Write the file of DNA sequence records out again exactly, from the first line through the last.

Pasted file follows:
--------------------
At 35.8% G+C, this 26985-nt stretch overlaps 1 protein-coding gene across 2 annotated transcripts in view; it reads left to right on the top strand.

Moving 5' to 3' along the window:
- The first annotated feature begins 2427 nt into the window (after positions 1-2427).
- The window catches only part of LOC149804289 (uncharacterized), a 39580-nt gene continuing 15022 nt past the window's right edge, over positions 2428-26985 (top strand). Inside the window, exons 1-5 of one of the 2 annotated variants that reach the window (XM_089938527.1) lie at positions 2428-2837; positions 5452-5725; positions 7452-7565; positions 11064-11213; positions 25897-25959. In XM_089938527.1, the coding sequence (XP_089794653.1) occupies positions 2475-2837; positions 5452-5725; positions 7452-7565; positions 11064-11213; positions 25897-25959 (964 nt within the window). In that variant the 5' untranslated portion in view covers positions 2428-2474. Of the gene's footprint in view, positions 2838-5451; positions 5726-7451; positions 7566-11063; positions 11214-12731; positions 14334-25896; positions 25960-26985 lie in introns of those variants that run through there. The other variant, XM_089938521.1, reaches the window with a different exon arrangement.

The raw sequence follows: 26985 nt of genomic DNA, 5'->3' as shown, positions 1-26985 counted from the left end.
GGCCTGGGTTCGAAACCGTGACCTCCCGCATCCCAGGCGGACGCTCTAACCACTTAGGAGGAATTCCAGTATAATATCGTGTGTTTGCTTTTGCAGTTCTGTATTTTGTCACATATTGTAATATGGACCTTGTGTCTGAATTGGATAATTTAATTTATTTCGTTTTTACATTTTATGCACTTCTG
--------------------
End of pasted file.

At 35.8% G+C, this 26985-nt stretch overlaps 1 protein-coding gene across 2 annotated transcripts in view; it reads left to right on the top strand.

Moving 5' to 3' along the window:
- The first annotated feature begins 2427 nt into the window (after positions 1-2427).
- The window catches only part of LOC149804289 (uncharacterized), a 39580-nt gene continuing 15022 nt past the window's right edge, over positions 2428-26985 (top strand). Inside the window, exons 1-5 of one of the 2 annotated variants that reach the window (XM_089938527.1) lie at positions 2428-2837; positions 5452-5725; positions 7452-7565; positions 11064-11213; positions 25897-25959. In XM_089938527.1, the coding sequence (XP_089794653.1) occupies positions 2475-2837; positions 5452-5725; positions 7452-7565; positions 11064-11213; positions 25897-25959 (964 nt within the window). In that variant the 5' untranslated portion in view covers positions 2428-2474. Of the gene's footprint in view, positions 2838-5451; positions 5726-7451; positions 7566-11063; positions 11214-12731; positions 14334-25896; positions 25960-26985 lie in introns of those variants that run through there. The other variant, XM_089938521.1, reaches the window with a different exon arrangement.

The raw sequence follows: 26985 nt of genomic DNA, 5'->3' as shown, positions 1-26985 counted from the left end.
GGCCTGGGTTCGAAACCGTGACCTCCCGCATCCCAGGCGGACGCTCTAACCACTTAGGAGGAATTCCAGTATAATATCGTGTGTTTGCTTTTGCAGTTCTGTATTTTGTCACATATTGTAATATGGACCTTGTGTCTGAATTGGATAATTTAATTTATTTCGTTTTTACATTTTATGCACTTCTG